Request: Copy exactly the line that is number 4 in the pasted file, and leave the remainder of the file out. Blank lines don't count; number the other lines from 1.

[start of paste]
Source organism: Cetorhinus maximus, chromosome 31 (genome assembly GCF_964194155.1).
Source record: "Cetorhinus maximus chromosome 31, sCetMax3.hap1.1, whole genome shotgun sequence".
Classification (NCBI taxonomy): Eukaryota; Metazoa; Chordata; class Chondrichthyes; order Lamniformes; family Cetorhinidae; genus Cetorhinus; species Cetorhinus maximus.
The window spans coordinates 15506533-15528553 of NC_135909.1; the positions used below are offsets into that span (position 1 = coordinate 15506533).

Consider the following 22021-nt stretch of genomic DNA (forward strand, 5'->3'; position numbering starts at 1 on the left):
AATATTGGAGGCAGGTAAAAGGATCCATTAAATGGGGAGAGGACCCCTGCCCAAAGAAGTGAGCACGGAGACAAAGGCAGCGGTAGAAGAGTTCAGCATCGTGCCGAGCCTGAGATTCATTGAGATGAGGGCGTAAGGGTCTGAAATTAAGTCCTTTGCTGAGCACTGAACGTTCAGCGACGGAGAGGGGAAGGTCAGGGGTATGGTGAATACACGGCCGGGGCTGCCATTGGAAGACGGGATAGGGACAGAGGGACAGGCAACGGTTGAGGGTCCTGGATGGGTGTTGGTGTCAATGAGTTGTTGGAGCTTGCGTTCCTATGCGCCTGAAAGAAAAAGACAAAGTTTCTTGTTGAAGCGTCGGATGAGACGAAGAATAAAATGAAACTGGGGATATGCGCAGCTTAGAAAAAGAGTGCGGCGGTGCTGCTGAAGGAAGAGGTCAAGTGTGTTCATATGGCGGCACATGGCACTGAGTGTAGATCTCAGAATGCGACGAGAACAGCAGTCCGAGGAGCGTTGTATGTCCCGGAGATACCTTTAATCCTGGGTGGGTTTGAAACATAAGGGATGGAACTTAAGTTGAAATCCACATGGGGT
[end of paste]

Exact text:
The window spans coordinates 15506533-15528553 of NC_135909.1; the positions used below are offsets into that span (position 1 = coordinate 15506533).